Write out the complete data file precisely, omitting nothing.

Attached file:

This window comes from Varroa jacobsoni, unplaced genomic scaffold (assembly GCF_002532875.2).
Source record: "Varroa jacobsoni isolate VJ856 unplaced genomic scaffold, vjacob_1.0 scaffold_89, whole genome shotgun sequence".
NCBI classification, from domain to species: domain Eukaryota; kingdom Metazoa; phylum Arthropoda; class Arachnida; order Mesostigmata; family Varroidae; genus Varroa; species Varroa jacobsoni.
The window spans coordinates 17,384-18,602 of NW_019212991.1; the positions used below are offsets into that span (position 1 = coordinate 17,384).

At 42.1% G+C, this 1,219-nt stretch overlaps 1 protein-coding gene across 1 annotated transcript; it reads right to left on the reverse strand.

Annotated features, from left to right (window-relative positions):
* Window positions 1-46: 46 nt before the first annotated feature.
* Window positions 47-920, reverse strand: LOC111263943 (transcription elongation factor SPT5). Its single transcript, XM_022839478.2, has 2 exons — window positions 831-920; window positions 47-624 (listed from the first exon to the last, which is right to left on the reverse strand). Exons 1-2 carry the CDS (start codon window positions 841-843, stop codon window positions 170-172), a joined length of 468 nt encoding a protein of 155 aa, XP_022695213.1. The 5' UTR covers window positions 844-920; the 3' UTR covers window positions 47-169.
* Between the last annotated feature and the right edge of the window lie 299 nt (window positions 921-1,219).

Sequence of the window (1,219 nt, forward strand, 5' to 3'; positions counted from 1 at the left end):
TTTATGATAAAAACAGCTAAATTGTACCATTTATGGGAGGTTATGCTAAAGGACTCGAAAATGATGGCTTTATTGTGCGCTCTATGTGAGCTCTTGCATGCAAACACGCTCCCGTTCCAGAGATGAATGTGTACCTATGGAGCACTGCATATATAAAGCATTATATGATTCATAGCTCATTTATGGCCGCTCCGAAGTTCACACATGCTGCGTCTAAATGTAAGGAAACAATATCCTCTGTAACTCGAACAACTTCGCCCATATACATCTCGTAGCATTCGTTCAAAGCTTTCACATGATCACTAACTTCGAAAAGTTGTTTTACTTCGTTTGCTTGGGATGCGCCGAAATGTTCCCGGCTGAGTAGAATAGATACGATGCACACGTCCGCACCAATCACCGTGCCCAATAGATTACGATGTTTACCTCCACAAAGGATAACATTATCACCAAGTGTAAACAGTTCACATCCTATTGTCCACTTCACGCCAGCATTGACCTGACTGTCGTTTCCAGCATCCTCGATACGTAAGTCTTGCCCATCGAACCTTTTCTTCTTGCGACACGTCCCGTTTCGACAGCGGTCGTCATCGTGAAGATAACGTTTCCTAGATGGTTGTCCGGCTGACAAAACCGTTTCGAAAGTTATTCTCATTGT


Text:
This window comes from Varroa jacobsoni, unplaced genomic scaffold (assembly GCF_002532875.2).
Source record: "Varroa jacobsoni isolate VJ856 unplaced genomic scaffold, vjacob_1.0 scaffold_89, whole genome shotgun sequence".
NCBI classification, from domain to species: domain Eukaryota; kingdom Metazoa; phylum Arthropoda; class Arachnida; order Mesostigmata; family Varroidae; genus Varroa; species Varroa jacobsoni.
The window spans coordinates 17,384-18,602 of NW_019212991.1; the positions used below are offsets into that span (position 1 = coordinate 17,384).

At 42.1% G+C, this 1,219-nt stretch overlaps 1 protein-coding gene across 1 annotated transcript; it reads right to left on the reverse strand.

Annotated features, from left to right (window-relative positions):
* Window positions 1-46: 46 nt before the first annotated feature.
* Window positions 47-920, reverse strand: LOC111263943 (transcription elongation factor SPT5). Its single transcript, XM_022839478.2, has 2 exons — window positions 831-920; window positions 47-624 (listed from the first exon to the last, which is right to left on the reverse strand). Exons 1-2 carry the CDS (start codon window positions 841-843, stop codon window positions 170-172), a joined length of 468 nt encoding a protein of 155 aa, XP_022695213.1. The 5' UTR covers window positions 844-920; the 3' UTR covers window positions 47-169.
* Between the last annotated feature and the right edge of the window lie 299 nt (window positions 921-1,219).

Sequence of the window (1,219 nt, forward strand, 5' to 3'; positions counted from 1 at the left end):
TTTATGATAAAAACAGCTAAATTGTACCATTTATGGGAGGTTATGCTAAAGGACTCGAAAATGATGGCTTTATTGTGCGCTCTATGTGAGCTCTTGCATGCAAACACGCTCCCGTTCCAGAGATGAATGTGTACCTATGGAGCACTGCATATATAAAGCATTATATGATTCATAGCTCATTTATGGCCGCTCCGAAGTTCACACATGCTGCGTCTAAATGTAAGGAAACAATATCCTCTGTAACTCGAACAACTTCGCCCATATACATCTCGTAGCATTCGTTCAAAGCTTTCACATGATCACTAACTTCGAAAAGTTGTTTTACTTCGTTTGCTTGGGATGCGCCGAAATGTTCCCGGCTGAGTAGAATAGATACGATGCACACGTCCGCACCAATCACCGTGCCCAATAGATTACGATGTTTACCTCCACAAAGGATAACATTATCACCAAGTGTAAACAGTTCACATCCTATTGTCCACTTCACGCCAGCATTGACCTGACTGTCGTTTCCAGCATCCTCGATACGTAAGTCTTGCCCATCGAACCTTTTCTTCTTGCGACACGTCCCGTTTCGACAGCGGTCGTCATCGTGAAGATAACGTTTCCTAGATGGTTGTCCGGCTGACAAAACCGTTTCGAAAGTTATTCTCATTGT